Job for the weekend…
With Horticulturist Gareth Austin
This weekend it’s forecast to turn cold after a fantastic week of weather, the sunshine has really warmed up the soil and the growth is coming thick and fast in the garden. Where there was no colour there is now daffodils and other spring flowers appearing overnight. Our Donegal Daily job for the week is ‘Treating moss in the lawn’.
Lawn moss can be caused by a combination of factors – Soil Compaction and Acidic soil being the two main causal agents for moss on lawns. Over a period of years cutting grass – simply the act of walking up and down the same strips compacts down the soil layer in the root zone, thus preventing water flow through the soil, and air from circulating around the root zone of the grass.
The water is then retained near the surface of the soil, creating great breeding ground for moss (aswell as slowing down the growth of the grass, weakening its strength and this in turn allows entry for weeds), as there’s less air in the rootzone the ground doesn’t dry up as quickly and the grass roots grow slowly, giving poorer performing grass, rendering the grass less able to compete with the moss and weeds.
Rainfall is naturally acidic, and over a period of time will acidify soil, this couple with grass being cut and removed depleted the availability of calcium in the soil, when the soil pH gets lower, the growth of the grass slows down as the nutrients become less available, this in turn reduces the grass ability to compete with weeds and moss favours an acidic soil to colonise.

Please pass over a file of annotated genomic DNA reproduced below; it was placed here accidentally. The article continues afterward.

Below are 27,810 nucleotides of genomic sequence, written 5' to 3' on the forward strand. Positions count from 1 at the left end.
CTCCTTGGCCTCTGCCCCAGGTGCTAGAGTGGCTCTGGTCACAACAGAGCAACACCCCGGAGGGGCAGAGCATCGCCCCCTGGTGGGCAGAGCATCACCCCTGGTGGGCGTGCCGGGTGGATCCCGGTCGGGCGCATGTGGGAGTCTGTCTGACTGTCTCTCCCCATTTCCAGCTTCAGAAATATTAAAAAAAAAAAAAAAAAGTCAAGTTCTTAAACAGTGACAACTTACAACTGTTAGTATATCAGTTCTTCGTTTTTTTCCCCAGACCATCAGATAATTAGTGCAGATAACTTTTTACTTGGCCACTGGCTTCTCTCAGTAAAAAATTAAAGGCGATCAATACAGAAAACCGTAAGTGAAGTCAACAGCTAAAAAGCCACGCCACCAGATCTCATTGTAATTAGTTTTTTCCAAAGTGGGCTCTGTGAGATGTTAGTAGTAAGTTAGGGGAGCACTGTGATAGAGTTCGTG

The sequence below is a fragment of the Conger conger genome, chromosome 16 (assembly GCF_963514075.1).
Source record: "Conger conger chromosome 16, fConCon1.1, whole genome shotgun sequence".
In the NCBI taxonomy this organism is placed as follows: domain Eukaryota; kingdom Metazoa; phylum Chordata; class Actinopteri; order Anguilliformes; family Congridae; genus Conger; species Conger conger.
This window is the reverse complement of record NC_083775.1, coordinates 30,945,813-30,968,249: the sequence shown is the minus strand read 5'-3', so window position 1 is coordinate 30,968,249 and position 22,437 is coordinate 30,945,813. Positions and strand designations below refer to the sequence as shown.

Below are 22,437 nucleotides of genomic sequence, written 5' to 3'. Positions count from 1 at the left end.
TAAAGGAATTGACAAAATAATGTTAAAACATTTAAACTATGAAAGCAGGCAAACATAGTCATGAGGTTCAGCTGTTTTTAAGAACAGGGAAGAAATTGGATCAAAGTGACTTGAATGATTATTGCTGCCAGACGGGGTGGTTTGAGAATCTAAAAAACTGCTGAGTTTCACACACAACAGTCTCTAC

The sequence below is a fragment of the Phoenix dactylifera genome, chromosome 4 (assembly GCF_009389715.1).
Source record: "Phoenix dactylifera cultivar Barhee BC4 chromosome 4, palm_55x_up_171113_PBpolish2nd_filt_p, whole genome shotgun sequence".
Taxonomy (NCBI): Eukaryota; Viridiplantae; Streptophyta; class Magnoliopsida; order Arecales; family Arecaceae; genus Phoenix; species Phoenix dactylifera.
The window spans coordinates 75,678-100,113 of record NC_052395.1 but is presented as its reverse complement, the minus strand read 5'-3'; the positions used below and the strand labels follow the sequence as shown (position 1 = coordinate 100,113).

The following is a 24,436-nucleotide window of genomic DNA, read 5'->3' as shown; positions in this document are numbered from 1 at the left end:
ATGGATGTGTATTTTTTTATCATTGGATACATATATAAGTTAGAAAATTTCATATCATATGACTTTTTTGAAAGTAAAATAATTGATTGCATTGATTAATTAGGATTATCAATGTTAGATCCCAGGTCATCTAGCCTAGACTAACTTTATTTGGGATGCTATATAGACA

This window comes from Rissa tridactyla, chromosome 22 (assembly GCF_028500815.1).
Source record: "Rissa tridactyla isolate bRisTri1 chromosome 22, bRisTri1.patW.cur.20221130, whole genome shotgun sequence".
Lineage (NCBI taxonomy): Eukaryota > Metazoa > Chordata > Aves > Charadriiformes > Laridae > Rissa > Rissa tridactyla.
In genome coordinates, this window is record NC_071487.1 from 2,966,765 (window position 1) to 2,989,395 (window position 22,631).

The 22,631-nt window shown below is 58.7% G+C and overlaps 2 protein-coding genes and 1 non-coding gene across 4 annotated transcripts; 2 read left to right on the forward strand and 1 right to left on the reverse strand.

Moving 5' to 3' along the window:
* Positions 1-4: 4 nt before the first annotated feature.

So to combat the moss it’s a two pronged approach, firstly we kill the moss, secondly we try to create conditions the moss doesn’t flourish in.
To kill the moss: Cut the grass, then treat the lawn with Sulphate of Iron (available from Aurivo Co-Op or Garden Centres), after the moss goes black its then time to rake this out as best you can, or better still hire a Scarifier from Letterkenny Tool Hire and give it a run over with this. This will rip up the dead moss and the thatch layer (which is accumulated dead grass), you can then run over with the lawnmower to gather this up.
Then spike the lawn at regular intervals with a garden fork, or in a back lawn get back on the phone to Letterkenny Tool Hire and get a Lawn Aerator on hire, the garden fork creates small holes in the soil which you’re then gonna fill with Sharp Sand (again Aurivo Co-op or Builders Yard).
This addition of sand helps to aerate the ground, and allows the air to penetrate deep into the root zone of the grass. Next step is to apply some Lime over the lawn (handy tip is to give the soil a wee pH test before you do this, this way you’ll know how much lime you need to get a target pH of 6.5). and last but not least is an oversow of fresh grass seed, which you’ll need if you’ve removed a load of moss.
If you leave bare ground then weeds will colonise this, so oversow any bare patches with a mix of No.2 lawn seed mixed with some screened soil or compost.
The whole aerated and sanding the lawn might be something you do every 5-10 years, the liming every 3-4 years but its worth applying some Sulphate of Iron to the lawn every Autumn/Spring, even if you’ve just a bit of moss it’ll knock it on the head, stop it from competing with your grass. Also the Iron will give your lawn a healthy dark green colour, and will control many of the weeds, such as daisies.
Next Week….It’s your Duty to be Fruity!
Gareth Austin is resident Horticulturist with BBC Radio Foyle, a member of the Chartered Institute of Horticulturists and lectures in Horticulture with Donegal ETB. For more see www.garethaustin.com or join Gareth on Twitter @GardenerGareth